Beginning Sunday, Feb. 11, and continuing throughout Lent, our Sunday Adult Forum (9:15 a.m. in the parish hall) will be a discussion of each week's Good Book Club readings. You don't want to miss it! More details coming soon! 

Follow the Good Book Club on Facebook and Instagram
We'll be posting the daily readings on our Facebook and Instagram, along with resources and conversation from the wider church. If you don't follow us, now is a great time to start!

Learn more about The Good Book Club, watch a video from Presiding Bishop Michael Curry, and access helpful resources on our website here

Monday, January 1, 2018

Being & Becoming: Goals for our future

As we begin 2018 together, I have an invitation for you, an invitation that has to do with the future of St. Andrew’s Church.  At our Annual Parish Meeting in December, I shared three goals for St. Andrew’s that have been forming in my mind and heart over the past year.  The three goals grew out of my ongoing conversations with vestry and other parish leaders; my observations of our life and ministry here at St. Andrew’s; and the continuing education workshops and reading I’ve undertaken since my arrival. The goals (described in more detail below) are: 1) being Church; 2) offering intentional, authentic relationships; and 3) re-engaging in our neighborhood. 

I invite you to join me in the coming months as together we pray about, reflect on, and work toward these three goals. Beginning at 7 p.m. on Tuesday evening, February 6, I will be holding a once-a-month Being and Becoming gathering in the Parish Hall for all interested parishioners to come together for conversation, planning, and action as we discern how best to move forward on each goal. Dan Waddill has graciously agreed to help lead this effort.  Additional reading and resources can be found on our website here.

I hope you will join us, either in person or in spirit (and definitely in prayer!), as we move forward into our future, where God is already present and waiting for us.

Every blessing,

Goal 1:  Being Church
Being Church includes all of the things we usually do as a parish: offering worship, pastoral care, Christian formation, and fellowship; and engaging in mission and outreach. What’s new and, I think, critical is the challenge to be Church to two different groups:
  1. Those currently in our pews: many longtime members, many older folks, those comfortable and familiar with our patterns of worship, life, and ministry.
  2. Those who (mostly) are not in our pews: young adults, families with small children, those who didn’t grow up in the church, those for whom our ways of doing things feel foreign or unhelpful.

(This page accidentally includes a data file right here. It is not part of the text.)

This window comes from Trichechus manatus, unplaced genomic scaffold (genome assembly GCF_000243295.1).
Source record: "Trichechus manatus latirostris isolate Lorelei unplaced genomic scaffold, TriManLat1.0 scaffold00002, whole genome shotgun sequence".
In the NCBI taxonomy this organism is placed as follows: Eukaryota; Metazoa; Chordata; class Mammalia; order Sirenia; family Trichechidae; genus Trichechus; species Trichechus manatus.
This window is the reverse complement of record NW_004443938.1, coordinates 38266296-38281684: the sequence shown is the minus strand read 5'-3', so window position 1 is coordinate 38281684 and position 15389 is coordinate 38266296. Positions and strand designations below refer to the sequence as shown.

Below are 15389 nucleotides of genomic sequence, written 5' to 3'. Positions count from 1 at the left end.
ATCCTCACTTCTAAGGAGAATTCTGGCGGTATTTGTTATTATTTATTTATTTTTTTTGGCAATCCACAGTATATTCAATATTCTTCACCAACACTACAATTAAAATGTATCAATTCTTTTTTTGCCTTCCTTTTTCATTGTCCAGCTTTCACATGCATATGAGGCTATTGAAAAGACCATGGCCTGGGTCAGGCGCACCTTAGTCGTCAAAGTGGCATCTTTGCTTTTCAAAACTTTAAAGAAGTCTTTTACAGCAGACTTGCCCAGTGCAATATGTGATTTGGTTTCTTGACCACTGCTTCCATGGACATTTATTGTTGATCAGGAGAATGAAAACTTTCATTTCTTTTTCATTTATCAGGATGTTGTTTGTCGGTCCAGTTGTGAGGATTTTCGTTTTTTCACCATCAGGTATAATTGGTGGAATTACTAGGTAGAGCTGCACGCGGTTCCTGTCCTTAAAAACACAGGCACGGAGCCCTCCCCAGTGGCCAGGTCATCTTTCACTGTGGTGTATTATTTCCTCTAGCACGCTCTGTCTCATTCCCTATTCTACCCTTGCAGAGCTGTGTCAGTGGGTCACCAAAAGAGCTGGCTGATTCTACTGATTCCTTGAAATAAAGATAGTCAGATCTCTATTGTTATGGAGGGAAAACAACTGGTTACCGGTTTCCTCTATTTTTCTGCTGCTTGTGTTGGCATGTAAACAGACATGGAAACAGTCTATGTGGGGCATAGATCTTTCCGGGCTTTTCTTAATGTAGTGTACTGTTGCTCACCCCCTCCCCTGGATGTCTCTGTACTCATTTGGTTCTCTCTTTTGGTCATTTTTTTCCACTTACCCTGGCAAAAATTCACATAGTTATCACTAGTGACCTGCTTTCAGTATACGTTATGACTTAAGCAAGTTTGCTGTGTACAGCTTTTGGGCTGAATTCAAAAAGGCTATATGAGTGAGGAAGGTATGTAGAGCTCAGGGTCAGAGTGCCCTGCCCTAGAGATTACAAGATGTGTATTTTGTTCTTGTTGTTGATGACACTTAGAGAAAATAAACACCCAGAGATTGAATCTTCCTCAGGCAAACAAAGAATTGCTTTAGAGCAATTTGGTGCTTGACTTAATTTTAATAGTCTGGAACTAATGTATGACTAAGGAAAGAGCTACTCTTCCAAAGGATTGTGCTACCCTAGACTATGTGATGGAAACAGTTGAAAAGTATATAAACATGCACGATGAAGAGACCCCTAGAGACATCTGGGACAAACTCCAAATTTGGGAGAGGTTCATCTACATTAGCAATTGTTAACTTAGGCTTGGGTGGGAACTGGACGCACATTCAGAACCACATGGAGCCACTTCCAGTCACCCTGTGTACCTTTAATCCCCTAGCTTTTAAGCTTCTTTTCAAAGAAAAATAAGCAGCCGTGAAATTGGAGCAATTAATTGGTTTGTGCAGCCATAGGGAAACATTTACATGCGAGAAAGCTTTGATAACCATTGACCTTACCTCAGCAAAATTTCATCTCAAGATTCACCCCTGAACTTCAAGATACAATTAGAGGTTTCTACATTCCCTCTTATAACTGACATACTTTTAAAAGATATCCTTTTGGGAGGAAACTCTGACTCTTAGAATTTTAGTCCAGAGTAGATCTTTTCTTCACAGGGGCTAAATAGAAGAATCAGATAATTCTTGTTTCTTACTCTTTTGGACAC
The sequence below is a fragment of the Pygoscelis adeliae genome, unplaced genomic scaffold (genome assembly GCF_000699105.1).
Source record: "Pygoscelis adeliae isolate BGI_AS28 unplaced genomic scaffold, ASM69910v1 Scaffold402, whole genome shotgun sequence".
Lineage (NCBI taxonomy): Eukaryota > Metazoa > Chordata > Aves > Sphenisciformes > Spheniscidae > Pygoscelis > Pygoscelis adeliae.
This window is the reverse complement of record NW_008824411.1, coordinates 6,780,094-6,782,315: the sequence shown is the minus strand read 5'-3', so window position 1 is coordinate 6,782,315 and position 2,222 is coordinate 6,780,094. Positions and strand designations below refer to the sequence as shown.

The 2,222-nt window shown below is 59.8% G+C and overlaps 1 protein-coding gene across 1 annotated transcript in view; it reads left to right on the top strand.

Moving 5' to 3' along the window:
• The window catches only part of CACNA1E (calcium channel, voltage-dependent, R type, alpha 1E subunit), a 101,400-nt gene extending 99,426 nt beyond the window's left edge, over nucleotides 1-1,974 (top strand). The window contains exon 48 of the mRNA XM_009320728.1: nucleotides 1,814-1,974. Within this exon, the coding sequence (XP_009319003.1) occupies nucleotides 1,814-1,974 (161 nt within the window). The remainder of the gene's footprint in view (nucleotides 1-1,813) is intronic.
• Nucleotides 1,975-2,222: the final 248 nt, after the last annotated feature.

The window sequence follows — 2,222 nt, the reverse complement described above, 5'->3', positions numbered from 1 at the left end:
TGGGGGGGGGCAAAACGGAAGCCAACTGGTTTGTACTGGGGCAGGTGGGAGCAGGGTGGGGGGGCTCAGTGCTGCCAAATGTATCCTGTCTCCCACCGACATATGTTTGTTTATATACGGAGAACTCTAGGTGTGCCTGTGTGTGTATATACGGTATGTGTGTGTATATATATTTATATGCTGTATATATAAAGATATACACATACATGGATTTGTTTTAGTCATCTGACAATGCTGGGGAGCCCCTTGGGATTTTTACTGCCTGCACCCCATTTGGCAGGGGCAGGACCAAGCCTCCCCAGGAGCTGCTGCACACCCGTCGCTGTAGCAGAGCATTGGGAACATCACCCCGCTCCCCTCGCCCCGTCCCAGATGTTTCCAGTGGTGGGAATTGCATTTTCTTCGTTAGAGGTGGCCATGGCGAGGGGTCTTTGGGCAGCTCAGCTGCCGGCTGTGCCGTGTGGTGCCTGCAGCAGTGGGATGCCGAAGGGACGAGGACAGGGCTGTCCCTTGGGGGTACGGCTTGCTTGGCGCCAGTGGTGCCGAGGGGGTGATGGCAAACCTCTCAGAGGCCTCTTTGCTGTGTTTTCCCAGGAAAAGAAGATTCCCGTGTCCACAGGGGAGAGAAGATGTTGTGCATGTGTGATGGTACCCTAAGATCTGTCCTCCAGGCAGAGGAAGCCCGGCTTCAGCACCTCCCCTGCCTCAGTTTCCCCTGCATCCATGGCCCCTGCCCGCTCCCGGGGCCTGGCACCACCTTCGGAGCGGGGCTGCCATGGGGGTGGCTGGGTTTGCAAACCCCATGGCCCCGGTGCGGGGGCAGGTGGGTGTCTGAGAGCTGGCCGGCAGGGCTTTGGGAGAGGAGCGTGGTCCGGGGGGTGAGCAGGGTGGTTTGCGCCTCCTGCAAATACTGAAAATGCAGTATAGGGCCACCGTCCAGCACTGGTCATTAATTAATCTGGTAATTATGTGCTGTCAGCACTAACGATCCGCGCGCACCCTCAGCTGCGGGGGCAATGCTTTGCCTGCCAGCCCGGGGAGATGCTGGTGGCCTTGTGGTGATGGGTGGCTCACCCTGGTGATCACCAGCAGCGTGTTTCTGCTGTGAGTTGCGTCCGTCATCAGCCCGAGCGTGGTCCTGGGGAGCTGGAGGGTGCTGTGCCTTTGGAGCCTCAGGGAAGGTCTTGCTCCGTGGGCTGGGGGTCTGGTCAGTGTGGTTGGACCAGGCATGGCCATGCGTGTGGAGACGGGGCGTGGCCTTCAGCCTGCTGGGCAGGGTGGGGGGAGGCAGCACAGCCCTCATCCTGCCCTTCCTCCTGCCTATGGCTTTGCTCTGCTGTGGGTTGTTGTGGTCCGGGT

Being church to these two groups simultaneously will require flexibility, creativity, careful listening, loving respect, and a willingness to experiment (and, necessarily, fail periodically).

Goal 2:  Offering intentional, authentic relationships with God and others, even across the usual divides
As Christians, our primary relationship is with God through Jesus Christ, in whom we are all part of one Body and by whom we are called to love and serve those inside and outside that Body. God loved and loves us while we are still sinners; we are to offer that same grace to others.
Intentional relationships don’t simply happen; they are created and nurtured when we reach out in love to those who differ from us in age, socio-economic status, race, political belief, or any other category that normally separates us. Authentic relationships acknowledge human brokenness and foibles as well as human achievements and accomplishments; they are made possible as we dare to live and speak with integrity and vulnerability and to offer and receive forgiveness. Authentic relationships, including our relationship with God, have room for doubt and uncertainty, change and growth.

Goal 3:  Re-engaging in our neighborhood
We are so blessed to be in the midst of Hilton Village with its vibrant community life and abundance of families with children—but in general those families with children are not part of St. Andrew’s, although many of them participate in VBS and/or come to us on Halloween. The history of St. Andrew’s Church contains many stories of active engagement in the neighborhood:  door to door visits in the early years to invite people to church; starting a kindergarten to serve the community; creating a library for the community. What would more active engagement in our community look like now?  What needs could we meet?